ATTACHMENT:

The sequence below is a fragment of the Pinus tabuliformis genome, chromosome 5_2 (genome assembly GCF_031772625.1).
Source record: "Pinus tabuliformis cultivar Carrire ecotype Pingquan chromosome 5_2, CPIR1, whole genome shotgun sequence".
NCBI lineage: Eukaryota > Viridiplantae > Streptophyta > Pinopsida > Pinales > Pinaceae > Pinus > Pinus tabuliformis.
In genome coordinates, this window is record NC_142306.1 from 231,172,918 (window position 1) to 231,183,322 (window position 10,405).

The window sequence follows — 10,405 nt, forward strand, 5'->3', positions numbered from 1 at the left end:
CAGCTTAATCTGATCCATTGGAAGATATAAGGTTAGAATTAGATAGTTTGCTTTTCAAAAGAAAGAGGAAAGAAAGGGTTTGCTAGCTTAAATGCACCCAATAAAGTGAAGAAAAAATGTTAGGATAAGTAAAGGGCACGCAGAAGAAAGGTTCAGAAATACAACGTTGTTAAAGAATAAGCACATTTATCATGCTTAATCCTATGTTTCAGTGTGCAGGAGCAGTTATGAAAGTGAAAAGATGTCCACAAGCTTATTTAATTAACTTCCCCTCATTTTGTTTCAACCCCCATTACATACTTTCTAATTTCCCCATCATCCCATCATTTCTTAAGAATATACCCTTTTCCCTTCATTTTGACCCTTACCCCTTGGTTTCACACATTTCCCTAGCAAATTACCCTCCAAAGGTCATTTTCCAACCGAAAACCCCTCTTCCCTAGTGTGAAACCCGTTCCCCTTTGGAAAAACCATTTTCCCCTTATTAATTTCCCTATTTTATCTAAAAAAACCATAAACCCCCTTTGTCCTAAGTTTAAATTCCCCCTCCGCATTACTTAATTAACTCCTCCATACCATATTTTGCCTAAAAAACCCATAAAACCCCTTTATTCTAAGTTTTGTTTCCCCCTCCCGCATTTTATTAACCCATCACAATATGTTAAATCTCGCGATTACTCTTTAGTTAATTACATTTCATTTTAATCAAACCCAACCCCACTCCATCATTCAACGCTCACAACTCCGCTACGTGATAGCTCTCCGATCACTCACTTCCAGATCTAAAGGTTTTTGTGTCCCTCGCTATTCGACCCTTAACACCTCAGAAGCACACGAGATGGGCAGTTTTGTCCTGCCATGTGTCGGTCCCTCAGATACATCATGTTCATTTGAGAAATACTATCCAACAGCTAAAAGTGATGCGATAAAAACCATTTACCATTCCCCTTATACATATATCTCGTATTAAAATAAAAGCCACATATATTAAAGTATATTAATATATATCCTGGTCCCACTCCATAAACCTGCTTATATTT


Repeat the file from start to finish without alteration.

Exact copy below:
The sequence below is a fragment of the Pinus tabuliformis genome, chromosome 5_2 (genome assembly GCF_031772625.1).
Source record: "Pinus tabuliformis cultivar Carrire ecotype Pingquan chromosome 5_2, CPIR1, whole genome shotgun sequence".
NCBI lineage: Eukaryota > Viridiplantae > Streptophyta > Pinopsida > Pinales > Pinaceae > Pinus > Pinus tabuliformis.
In genome coordinates, this window is record NC_142306.1 from 231,172,918 (window position 1) to 231,183,322 (window position 10,405).

The window sequence follows — 10,405 nt, forward strand, 5'->3', positions numbered from 1 at the left end:
CAGCTTAATCTGATCCATTGGAAGATATAAGGTTAGAATTAGATAGTTTGCTTTTCAAAAGAAAGAGGAAAGAAAGGGTTTGCTAGCTTAAATGCACCCAATAAAGTGAAGAAAAAATGTTAGGATAAGTAAAGGGCACGCAGAAGAAAGGTTCAGAAATACAACGTTGTTAAAGAATAAGCACATTTATCATGCTTAATCCTATGTTTCAGTGTGCAGGAGCAGTTATGAAAGTGAAAAGATGTCCACAAGCTTATTTAATTAACTTCCCCTCATTTTGTTTCAACCCCCATTACATACTTTCTAATTTCCCCATCATCCCATCATTTCTTAAGAATATACCCTTTTCCCTTCATTTTGACCCTTACCCCTTGGTTTCACACATTTCCCTAGCAAATTACCCTCCAAAGGTCATTTTCCAACCGAAAACCCCTCTTCCCTAGTGTGAAACCCGTTCCCCTTTGGAAAAACCATTTTCCCCTTATTAATTTCCCTATTTTATCTAAAAAAACCATAAACCCCCTTTGTCCTAAGTTTAAATTCCCCCTCCGCATTACTTAATTAACTCCTCCATACCATATTTTGCCTAAAAAACCCATAAAACCCCTTTATTCTAAGTTTTGTTTCCCCCTCCCGCATTTTATTAACCCATCACAATATGTTAAATCTCGCGATTACTCTTTAGTTAATTACATTTCATTTTAATCAAACCCAACCCCACTCCATCATTCAACGCTCACAACTCCGCTACGTGATAGCTCTCCGATCACTCACTTCCAGATCTAAAGGTTTTTGTGTCCCTCGCTATTCGACCCTTAACACCTCAGAAGCACACGAGATGGGCAGTTTTGTCCTGCCATGTGTCGGTCCCTCAGATACATCATGTTCATTTGAGAAATACTATCCAACAGCTAAAAGTGATGCGATAAAAACCATTTACCATTCCCCTTATACATATATCTCGTATTAAAATAAAAGCCACATATATTAAAGTATATTAATATATATCCTGGTCCCACTCCATAAACCTGCTTATATTT